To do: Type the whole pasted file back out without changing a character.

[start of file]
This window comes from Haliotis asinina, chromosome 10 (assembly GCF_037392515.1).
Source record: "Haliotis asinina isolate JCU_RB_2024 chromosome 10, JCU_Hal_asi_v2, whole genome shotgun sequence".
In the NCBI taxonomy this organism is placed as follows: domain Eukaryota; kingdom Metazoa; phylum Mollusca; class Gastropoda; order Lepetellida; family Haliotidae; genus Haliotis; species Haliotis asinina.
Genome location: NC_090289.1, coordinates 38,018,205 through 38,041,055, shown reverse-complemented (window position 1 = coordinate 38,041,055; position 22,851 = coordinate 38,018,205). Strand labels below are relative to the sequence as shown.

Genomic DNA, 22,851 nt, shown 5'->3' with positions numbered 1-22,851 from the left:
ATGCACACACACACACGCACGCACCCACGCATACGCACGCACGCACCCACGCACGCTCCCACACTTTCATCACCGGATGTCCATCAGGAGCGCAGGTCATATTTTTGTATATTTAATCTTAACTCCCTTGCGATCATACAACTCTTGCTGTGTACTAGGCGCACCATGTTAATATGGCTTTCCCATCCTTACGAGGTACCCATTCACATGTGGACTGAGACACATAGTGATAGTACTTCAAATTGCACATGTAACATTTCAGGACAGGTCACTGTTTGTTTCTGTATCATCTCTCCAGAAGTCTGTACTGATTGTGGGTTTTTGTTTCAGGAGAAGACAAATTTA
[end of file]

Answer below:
This window comes from Haliotis asinina, chromosome 10 (assembly GCF_037392515.1).
Source record: "Haliotis asinina isolate JCU_RB_2024 chromosome 10, JCU_Hal_asi_v2, whole genome shotgun sequence".
In the NCBI taxonomy this organism is placed as follows: domain Eukaryota; kingdom Metazoa; phylum Mollusca; class Gastropoda; order Lepetellida; family Haliotidae; genus Haliotis; species Haliotis asinina.
Genome location: NC_090289.1, coordinates 38,018,205 through 38,041,055, shown reverse-complemented (window position 1 = coordinate 38,041,055; position 22,851 = coordinate 38,018,205). Strand labels below are relative to the sequence as shown.

Genomic DNA, 22,851 nt, shown 5'->3' with positions numbered 1-22,851 from the left:
ATGCACACACACACACGCACGCACCCACGCATACGCACGCACGCACCCACGCACGCTCCCACACTTTCATCACCGGATGTCCATCAGGAGCGCAGGTCATATTTTTGTATATTTAATCTTAACTCCCTTGCGATCATACAACTCTTGCTGTGTACTAGGCGCACCATGTTAATATGGCTTTCCCATCCTTACGAGGTACCCATTCACATGTGGACTGAGACACATAGTGATAGTACTTCAAATTGCACATGTAACATTTCAGGACAGGTCACTGTTTGTTTCTGTATCATCTCTCCAGAAGTCTGTACTGATTGTGGGTTTTTGTTTCAGGAGAAGACAAATTTA